Monday, December 5, 2016

High-Resolution Two-Field Nuclear Magnetic Resonance Spectroscopy


Cousin, S.F., et al., High-Resolution Two-Field Nuclear Magnetic Resonance Spectroscopy. Phys. Chem. Chem. Phys., 2016.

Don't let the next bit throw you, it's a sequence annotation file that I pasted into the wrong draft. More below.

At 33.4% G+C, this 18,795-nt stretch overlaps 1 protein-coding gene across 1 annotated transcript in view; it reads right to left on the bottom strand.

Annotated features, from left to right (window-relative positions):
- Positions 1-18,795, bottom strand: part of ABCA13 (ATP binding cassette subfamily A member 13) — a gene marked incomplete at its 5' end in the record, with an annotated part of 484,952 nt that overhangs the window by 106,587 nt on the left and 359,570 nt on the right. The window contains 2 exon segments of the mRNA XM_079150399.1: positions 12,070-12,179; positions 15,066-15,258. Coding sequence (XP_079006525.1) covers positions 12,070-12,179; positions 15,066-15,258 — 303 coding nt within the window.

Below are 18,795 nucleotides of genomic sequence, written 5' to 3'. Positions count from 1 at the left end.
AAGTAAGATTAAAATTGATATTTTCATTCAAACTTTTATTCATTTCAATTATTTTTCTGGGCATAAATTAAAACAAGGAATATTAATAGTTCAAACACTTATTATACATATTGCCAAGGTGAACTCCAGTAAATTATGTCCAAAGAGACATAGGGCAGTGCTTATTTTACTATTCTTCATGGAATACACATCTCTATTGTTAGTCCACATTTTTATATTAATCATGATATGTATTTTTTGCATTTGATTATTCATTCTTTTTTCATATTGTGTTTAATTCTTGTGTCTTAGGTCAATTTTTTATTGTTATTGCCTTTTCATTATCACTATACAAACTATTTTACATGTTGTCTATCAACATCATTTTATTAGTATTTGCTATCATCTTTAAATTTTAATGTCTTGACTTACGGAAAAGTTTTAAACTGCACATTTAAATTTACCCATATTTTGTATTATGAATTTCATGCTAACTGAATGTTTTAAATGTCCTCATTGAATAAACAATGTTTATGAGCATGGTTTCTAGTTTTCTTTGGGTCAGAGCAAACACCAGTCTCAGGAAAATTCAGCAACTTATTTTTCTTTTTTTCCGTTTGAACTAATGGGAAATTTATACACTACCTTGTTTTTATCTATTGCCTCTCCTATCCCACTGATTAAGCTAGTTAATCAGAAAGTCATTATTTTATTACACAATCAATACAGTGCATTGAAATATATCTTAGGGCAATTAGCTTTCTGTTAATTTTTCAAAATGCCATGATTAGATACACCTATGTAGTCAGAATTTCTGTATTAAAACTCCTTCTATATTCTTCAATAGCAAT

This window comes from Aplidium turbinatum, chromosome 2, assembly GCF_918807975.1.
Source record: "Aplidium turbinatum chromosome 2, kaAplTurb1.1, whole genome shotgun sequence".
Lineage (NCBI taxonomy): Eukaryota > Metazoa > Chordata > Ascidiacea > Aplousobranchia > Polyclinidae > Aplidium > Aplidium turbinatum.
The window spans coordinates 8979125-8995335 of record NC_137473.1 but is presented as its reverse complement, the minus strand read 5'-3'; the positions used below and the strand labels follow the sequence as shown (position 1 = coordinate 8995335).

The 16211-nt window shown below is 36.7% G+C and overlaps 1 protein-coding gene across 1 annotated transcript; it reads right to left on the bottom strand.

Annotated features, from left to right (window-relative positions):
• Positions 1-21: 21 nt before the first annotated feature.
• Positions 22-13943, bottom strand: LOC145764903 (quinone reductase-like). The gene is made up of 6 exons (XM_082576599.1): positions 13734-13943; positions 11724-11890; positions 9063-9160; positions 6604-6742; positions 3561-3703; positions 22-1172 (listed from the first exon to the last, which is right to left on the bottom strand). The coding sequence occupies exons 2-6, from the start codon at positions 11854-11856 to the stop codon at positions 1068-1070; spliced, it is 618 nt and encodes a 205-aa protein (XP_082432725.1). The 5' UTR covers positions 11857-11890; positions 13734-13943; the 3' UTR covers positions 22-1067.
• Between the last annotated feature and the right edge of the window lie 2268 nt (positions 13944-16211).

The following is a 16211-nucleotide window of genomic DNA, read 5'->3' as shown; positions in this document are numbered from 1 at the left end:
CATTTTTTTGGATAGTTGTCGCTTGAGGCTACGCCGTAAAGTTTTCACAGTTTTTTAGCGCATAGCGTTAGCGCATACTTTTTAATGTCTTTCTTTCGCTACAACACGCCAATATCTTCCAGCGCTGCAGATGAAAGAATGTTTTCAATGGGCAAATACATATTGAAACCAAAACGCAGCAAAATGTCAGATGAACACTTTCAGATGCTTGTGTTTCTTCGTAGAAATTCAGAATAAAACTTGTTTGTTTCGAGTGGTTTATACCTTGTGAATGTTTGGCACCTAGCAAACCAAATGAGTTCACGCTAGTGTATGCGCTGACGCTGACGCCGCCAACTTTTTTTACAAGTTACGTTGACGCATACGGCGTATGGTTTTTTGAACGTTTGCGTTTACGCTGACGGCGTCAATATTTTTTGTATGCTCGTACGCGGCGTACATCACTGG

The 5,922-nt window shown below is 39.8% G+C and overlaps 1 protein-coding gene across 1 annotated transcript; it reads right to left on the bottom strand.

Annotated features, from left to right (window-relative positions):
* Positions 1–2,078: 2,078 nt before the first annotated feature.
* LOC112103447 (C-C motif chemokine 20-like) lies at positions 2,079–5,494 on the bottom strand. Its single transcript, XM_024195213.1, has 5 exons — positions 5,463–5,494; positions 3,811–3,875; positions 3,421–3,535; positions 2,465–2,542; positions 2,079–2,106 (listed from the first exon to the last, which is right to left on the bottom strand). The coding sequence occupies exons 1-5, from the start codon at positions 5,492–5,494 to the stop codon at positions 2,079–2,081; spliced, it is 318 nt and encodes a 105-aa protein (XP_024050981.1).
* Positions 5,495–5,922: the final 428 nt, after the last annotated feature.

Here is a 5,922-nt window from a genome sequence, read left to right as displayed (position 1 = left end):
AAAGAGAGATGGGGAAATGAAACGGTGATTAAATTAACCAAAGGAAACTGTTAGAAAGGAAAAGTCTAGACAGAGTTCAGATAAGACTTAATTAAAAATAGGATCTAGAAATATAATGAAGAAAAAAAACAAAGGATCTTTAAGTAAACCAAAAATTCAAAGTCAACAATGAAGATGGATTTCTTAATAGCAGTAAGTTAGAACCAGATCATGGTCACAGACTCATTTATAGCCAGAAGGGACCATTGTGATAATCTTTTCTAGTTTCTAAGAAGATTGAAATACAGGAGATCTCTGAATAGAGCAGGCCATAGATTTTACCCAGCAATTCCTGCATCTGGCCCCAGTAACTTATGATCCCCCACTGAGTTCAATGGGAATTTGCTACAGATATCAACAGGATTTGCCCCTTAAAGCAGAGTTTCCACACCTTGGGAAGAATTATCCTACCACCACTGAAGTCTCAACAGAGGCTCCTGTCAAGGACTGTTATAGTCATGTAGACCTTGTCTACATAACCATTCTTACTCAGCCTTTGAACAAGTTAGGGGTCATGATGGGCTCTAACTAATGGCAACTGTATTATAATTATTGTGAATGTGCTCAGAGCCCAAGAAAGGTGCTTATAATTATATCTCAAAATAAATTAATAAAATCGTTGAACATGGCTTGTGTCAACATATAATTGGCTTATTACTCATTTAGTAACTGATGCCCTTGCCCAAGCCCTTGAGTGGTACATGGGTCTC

Nuclear Magnetic Resonance (NMR) is a ubiquitous branch of spectroscopy that can explore matter on the scale of the atom. Significant improvements in sensitivity and resolution have been driven by a steady increase of static magnetic field strengths. However, some properties of nuclei may be more favourable at low magnetic fields. For example, line-broadening due to chemical shift anisotropy increases sharply at higher magnetic fields. Here, we present a two-field NMR spectrometer that permits the application of rf-pulses and acquisition of NMR signals in two magnetic centres. Our prototype operates at 14.1 T and 0.33 T. The main features of this system are demonstrated by novel NMR experiments that correlate zero-quantum coherences at low magnetic field with single quantum coherences at high magnetic field, so that high resolution can be achieved in both dimensions, despite a ca. 10 ppm inhomogeneity of the low field centre. Two-field NMR spectroscopy offers the possibility to circumvent the limits of high magnetic fields, while benefiting from their exceptional sensitivity and resolution. This approach opens new avenues for NMR above 1 GHz.